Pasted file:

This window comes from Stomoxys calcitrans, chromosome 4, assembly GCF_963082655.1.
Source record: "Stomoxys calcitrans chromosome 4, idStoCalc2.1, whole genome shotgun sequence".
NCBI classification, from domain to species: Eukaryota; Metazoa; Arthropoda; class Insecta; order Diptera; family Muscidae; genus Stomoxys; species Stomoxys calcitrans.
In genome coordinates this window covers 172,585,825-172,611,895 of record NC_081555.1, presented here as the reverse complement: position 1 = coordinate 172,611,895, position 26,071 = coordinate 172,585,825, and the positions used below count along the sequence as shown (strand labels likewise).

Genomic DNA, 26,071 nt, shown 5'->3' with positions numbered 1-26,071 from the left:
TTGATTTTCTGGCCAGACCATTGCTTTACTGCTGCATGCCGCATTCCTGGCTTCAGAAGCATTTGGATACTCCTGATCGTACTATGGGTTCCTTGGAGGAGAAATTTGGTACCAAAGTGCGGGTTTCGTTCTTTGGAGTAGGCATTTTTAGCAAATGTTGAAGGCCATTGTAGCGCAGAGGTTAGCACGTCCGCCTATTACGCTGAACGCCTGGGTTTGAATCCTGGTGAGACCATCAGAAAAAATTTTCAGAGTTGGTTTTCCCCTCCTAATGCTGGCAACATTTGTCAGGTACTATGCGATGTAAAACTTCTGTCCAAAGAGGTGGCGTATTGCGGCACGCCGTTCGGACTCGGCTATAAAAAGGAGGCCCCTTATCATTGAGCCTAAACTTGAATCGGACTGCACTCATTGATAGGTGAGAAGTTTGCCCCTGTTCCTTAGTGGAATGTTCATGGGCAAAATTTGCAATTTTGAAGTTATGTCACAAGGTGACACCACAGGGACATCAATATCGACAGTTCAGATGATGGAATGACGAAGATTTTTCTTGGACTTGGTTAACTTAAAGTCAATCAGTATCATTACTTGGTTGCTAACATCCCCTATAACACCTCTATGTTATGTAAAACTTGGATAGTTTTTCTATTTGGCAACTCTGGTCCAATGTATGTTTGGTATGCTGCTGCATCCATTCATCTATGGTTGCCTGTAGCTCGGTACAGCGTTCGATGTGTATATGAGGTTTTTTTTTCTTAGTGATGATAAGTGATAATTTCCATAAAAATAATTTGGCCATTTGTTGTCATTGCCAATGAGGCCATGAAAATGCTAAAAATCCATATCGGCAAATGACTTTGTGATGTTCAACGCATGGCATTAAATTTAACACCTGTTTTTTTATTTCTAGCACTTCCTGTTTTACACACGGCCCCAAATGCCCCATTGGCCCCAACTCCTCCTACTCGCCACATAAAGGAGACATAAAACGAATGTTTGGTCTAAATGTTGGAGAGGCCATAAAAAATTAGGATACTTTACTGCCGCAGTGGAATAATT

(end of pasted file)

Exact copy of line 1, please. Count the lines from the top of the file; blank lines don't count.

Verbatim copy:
This window comes from Stomoxys calcitrans, chromosome 4, assembly GCF_963082655.1.